Heatstroke in Children: How to Act

Heatstroke in children occurs mainly in countries with very high temperatures or times when summer is usually strong. It's advisable to take preventive measures because this pathology could affect the kidneys, muscles, brain, and even the heart.
Heatstroke in Children: How to Act

Last update: 29 November, 2019

Heatstroke in children occurs as a result of exposure to high temperatures and the intensity of the sun’s rays, characteristic of the summer season. This disorder can cause cramping, dizziness, dehydration, and other discomforts. It’s also known as hyperthermia or overheating due to the malfunction of the body’s regulatory centers.

If you observe that a child has symptoms of heatstroke, you must act immediately. The first thing you must do is call the emergency department of the country where you are and, while help arrives, place the child in a dark, cool room, applying cold baths or damp cloths on the skin to cool the child’s body.

During the summer, the notion of wearing light clothes or staying under the shade from time to time may seem unimportant; however, in reality, this can prevent heatstroke in children from getting worse.

What should you know about heatstroke in children?

Heatstroke in children may seem like a mild disorder, but it’s not. In fact, it can severely affect the kidneys, muscles, heart, and brain. Hence, when you see any symptoms, you must act immediately.

The matter can get worse the longer you take to apply first aid. Moreover, if the child doesn’t receive proper treatment, the outcome can be fatal.

Heatstroke in Children: How to Act

Symptoms of heatstroke

  • Dizziness.
  • Nausea.
  • Vomiting.
  • Agitation.
  • Extreme thirst.
  • Headache.
  • Hyperventilation.
  • Dry and flushed skin.
  • Low urination frequency.
  • Temperature above 40 °C (104 °F)
  • Irritability and crying (especially in babies).
  • Confusion and difficulty concentrating. They may also have difficulty pronouncing words.
  • Palpitations, altered pulse, and general weakness. The child will lack strength and will have a fast heartbeat.
  • In more severe cases, seizures may occur. 

Treatment for heatstroke in children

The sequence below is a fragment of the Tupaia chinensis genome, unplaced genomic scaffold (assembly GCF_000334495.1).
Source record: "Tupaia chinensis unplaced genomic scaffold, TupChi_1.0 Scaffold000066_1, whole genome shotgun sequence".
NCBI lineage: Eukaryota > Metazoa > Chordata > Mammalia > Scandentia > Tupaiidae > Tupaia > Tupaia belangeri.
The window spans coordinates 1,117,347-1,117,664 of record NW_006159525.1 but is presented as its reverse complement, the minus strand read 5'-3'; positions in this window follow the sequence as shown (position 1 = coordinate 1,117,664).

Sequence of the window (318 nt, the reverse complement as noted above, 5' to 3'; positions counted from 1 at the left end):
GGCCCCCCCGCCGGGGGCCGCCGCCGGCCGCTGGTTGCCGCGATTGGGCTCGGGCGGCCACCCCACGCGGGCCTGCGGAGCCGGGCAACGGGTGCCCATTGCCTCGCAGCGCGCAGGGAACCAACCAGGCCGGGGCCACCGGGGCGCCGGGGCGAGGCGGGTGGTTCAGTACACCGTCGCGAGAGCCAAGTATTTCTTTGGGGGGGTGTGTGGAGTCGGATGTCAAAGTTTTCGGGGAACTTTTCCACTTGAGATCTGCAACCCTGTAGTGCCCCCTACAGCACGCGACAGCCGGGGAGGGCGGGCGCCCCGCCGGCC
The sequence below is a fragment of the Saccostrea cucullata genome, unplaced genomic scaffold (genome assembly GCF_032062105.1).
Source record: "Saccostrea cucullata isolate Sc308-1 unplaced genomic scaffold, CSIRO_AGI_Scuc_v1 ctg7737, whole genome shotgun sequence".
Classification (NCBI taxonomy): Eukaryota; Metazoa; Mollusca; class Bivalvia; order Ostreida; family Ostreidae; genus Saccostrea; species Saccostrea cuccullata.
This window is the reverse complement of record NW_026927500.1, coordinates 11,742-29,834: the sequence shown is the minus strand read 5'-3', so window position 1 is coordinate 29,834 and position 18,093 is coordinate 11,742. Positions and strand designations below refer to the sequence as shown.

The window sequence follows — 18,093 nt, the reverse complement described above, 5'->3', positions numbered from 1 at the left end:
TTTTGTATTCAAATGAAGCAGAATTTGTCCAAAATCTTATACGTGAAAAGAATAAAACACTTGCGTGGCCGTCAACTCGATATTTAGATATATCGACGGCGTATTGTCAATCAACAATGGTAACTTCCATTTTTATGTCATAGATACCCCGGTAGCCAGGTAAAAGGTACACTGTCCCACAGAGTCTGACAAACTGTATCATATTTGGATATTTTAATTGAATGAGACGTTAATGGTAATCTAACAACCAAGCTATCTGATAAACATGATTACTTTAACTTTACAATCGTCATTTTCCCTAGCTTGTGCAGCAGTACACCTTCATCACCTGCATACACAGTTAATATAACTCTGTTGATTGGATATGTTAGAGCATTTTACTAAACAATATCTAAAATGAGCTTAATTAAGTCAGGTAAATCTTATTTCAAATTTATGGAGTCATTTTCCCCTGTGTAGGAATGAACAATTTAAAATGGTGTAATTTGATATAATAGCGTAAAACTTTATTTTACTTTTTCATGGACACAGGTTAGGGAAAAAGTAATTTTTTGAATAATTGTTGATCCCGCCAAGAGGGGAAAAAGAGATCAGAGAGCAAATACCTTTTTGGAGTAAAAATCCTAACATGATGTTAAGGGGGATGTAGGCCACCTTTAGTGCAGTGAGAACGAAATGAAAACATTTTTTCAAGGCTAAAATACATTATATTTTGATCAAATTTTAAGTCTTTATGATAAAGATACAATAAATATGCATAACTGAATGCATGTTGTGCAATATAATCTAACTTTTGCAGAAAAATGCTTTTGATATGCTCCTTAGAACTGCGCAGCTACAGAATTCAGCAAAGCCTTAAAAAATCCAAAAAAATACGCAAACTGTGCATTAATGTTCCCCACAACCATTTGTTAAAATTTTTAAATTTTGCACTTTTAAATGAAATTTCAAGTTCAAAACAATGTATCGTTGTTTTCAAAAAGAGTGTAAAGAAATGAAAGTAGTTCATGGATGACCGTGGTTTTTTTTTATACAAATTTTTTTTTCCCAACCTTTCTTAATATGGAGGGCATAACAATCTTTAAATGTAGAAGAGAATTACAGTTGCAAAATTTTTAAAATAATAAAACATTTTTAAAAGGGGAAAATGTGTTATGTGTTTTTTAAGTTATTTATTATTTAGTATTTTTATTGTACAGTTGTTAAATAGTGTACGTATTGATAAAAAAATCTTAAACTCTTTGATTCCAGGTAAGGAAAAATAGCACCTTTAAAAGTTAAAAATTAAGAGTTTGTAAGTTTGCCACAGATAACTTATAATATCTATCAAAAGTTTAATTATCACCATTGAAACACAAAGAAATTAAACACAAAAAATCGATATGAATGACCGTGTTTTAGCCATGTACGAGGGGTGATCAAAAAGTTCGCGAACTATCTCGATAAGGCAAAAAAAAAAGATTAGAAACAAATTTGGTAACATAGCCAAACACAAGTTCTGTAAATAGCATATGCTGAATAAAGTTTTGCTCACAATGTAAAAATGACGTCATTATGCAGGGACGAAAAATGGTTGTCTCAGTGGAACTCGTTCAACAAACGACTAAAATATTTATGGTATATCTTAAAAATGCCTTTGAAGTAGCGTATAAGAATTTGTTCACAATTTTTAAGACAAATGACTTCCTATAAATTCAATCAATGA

Parents should keep their children in the shade or in a dark room when a heatstroke takes place. They should also take off their clothes or leave them with the lightest clothing possible so that they cool down and let their temperature drop.

Likewise, try to refresh their body while medical help arrives; either with damp cloths or cold showers. It’s important that when you immerse a child in a tub of fresh water, you do it little by little and not at once.

You can use a spray bottle to spray the child’s body with fresh water before immersing the child in the tub. At the same time, you should fan the child and put damp cloths in places such as the neck, armpits, and groin.

Safety measures to apply

To avoid heatstroke in children, it’s important to take into account some simple measures that are available to everyone. Parents should only pay attention to these recommendations in months of intense heat or when their children are in very hot places.

  • Put sunscreen on them as well as caps and appropriate clothing; light cotton and fabrics that allow perspiration.
  • Make sure that children stay well hydrated and that they drink water throughout the day. They can also drink natural juices.
  • When they’re at home, prevent sun rays from entering directly with the help of curtains, windows, or blinds.
  • Don’t let them do intense exercises outdoors without parental supervision.
Heatstroke in Children: How to Act

In addition to the above safety measures, you should carry out the following recommendations to avoid complications:

  • Avoid prolonged exposure to the sun, especially during hours of higher radiation, such as midday.
  • Don’t leave children inside vehicles or rooms without ventilation. 
  • If the child is enrolled in any activity, make sure it takes place in the coolest hours of the day or when the sun is low.

When should you see a doctor?

When a child has the first symptoms of heatstroke, such as headache, nausea, and vomiting, it means you have to immediately go to a cool and shady location to apply the above measures.

In case the child presents symptoms of the second stage of heatstroke, like cramps, body temperature greater than 40 °C (104 °F), seizures, weakness, and disorientation, parents should contact the doctor for immediate attention. While help arrives, try to hydrate the baby or child and raise his or her legs to counteract the shock.

Heatstroke can greatly affect children’s health. Thus, taking preventive measures and staying continuously informed will be essential for parents.

All cited sources were thoroughly reviewed by our team to ensure their quality, reliability, currency, and validity. The bibliography of this article was considered reliable and of academic or scientific accuracy.

This text is provided for informational purposes only and does not replace consultation with a professional. If in doubt, consult your specialist.